Bioplastic: What Is It & Should We Care
Are Bioplastics the Solution to the Plastic Waste Crisis
The plastic crisis is seemingly showing no sign of slowing; regardless of initiatives to help. In western countries, the awareness surrounding the plastic problem is certainly improving, however, in the east, in countries such as China, plastic waste is still incredibly problematic.
The People’s Responsibility
It’s well known that China is the number one producer of plastic waste in the world. One could deduce that their conscience doesn’t extend to their lasting footprint on the world. Here in the UK, pledges and initiatives to reduce plastic waste have been made, and are now in place. In China, however, the population density is far higher than the UK/US. Even though China has roughly the same surface area as the US, the sheer number of people makes it much harder to regulate waste.
Like the UK, in 2008 (far earlier than here), China introduced a ban on free plastic bags to try and curb single-use plastic waste. Since the ban was rolled out, the use of plastic bags at supermarkets and shopping centres fell by more than 60 per cent.
It’s clear that single-use plastic is still a huge problem. The biggest countries in the world are all making slow steps towards progress, but the responsibility lies with the individual just as much as it does with governing bodies.
Can Science Help?
If regulations aren’t preventing plastic waste from ruining the planet, maybe science can. Enter; bioplastic.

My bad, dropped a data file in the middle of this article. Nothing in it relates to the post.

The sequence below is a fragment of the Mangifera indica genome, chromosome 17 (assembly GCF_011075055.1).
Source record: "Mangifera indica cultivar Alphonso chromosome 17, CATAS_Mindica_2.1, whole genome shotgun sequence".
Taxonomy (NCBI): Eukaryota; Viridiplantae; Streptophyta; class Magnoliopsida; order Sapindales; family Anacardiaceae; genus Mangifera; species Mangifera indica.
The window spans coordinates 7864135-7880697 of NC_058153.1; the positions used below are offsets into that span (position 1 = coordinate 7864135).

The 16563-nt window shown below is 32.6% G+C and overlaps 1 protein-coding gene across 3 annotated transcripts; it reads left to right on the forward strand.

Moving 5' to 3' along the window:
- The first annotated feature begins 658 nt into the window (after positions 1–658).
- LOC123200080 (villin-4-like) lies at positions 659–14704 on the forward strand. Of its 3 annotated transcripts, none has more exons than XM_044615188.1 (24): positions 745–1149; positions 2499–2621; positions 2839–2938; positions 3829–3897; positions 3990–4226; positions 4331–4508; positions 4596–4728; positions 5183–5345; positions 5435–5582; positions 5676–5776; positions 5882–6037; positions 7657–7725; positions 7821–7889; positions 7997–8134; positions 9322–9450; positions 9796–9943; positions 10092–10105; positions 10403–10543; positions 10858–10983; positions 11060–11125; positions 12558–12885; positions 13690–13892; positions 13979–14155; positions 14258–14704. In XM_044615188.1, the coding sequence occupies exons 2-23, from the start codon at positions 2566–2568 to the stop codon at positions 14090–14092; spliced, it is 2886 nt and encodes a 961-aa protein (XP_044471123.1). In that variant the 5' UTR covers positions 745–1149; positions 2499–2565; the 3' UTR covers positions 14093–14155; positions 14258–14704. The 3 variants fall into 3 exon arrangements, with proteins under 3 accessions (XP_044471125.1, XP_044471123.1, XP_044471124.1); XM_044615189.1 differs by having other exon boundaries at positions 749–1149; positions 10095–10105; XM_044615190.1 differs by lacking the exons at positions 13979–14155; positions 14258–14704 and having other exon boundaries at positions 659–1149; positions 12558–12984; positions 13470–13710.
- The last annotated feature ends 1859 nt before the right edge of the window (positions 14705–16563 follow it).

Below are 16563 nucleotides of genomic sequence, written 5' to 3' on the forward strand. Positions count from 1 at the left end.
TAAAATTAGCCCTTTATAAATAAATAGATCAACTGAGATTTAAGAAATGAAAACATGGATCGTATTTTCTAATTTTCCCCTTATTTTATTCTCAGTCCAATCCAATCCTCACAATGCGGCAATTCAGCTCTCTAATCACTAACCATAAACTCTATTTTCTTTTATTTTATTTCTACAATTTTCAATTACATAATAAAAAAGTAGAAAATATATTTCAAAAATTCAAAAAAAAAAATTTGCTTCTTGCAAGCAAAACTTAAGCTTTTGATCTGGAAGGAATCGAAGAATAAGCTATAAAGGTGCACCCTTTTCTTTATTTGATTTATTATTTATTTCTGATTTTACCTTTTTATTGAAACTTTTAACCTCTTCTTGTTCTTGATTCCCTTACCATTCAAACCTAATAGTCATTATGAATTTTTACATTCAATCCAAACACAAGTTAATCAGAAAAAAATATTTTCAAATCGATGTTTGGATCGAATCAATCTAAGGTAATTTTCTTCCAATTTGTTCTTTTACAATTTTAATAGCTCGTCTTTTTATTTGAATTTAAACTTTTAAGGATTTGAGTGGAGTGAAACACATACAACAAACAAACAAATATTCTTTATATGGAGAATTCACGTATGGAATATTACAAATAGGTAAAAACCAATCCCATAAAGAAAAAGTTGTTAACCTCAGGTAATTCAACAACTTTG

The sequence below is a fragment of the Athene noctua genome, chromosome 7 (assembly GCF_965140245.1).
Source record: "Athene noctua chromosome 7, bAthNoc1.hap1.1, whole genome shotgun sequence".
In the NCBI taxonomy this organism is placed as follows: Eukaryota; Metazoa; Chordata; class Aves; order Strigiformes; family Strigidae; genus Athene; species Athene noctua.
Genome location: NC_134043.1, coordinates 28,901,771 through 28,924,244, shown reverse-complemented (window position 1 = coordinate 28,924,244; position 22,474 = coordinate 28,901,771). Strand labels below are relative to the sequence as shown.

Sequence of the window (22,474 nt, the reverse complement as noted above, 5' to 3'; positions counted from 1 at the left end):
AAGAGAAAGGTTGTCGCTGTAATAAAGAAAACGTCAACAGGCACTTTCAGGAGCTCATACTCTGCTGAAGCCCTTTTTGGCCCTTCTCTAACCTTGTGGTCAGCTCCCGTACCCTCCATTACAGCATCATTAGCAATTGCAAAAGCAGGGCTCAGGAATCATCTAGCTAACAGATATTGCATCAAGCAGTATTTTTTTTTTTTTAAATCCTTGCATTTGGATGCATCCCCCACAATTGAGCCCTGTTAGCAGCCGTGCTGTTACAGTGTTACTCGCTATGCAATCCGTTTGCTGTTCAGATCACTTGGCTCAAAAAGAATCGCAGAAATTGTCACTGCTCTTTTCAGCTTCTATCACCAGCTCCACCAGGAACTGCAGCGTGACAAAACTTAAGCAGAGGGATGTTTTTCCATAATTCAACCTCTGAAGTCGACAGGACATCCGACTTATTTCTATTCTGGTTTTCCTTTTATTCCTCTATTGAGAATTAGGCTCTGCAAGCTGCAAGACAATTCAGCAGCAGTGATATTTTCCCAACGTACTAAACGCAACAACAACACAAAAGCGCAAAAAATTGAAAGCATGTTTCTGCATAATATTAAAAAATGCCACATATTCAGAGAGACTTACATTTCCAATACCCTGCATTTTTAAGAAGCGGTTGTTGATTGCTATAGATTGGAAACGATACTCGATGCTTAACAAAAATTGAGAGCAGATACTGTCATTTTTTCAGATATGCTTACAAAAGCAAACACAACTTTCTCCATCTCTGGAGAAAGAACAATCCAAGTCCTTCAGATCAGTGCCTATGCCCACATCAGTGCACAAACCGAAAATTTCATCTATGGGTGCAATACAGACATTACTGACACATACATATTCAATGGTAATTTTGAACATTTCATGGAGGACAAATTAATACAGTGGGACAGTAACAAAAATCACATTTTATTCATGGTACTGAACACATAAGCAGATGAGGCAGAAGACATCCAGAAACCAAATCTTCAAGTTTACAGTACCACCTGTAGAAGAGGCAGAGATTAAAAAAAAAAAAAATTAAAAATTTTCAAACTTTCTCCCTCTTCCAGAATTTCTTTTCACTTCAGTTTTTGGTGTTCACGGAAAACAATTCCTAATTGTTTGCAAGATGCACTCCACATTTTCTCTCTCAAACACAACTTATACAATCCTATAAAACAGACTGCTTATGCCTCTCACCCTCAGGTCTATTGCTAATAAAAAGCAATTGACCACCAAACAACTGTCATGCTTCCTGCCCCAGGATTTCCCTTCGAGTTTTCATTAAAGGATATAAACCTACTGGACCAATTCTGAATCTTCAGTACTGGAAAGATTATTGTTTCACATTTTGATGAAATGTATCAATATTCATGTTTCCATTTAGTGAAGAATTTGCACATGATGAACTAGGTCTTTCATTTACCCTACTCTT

So, what are bioplastics? Bioplastics are plastics made from organic, bio-degradable materials. Bioplastic can stand for one of two following things, as according to Greenpeace.
- Plastics that biodegrade or break down into tiny pieces (therefore creating smaller bits of plastic that are still…well, plastic.)
- Plastics made up of renewable, organic biomass sources. Such as vegetable fats and oils, and corn starch.
It may seem like Bioplastic is the sole answer to all our plastic problems, but unfortunately, it’s not the perfect solution. Bioplastics have been known to enter the ocean and endanger sea life, through entangling them.
To make bioplastics, you also need a considerable amount of land and resources, which means they can be as bad for the environment as normal plastics.
If the answer hasn’t yet been found through science, then ultimately, the plastic waste issue falls on individual consumers. Make a conscious effort to use less plastic. Use alternatives such as glass and paper where you can, and recycle wherever possible.
Are Bioplastics the Solution to the Plastic Waste Crisis The plastic crisis is seemingly showing no sign of slowing; regardless of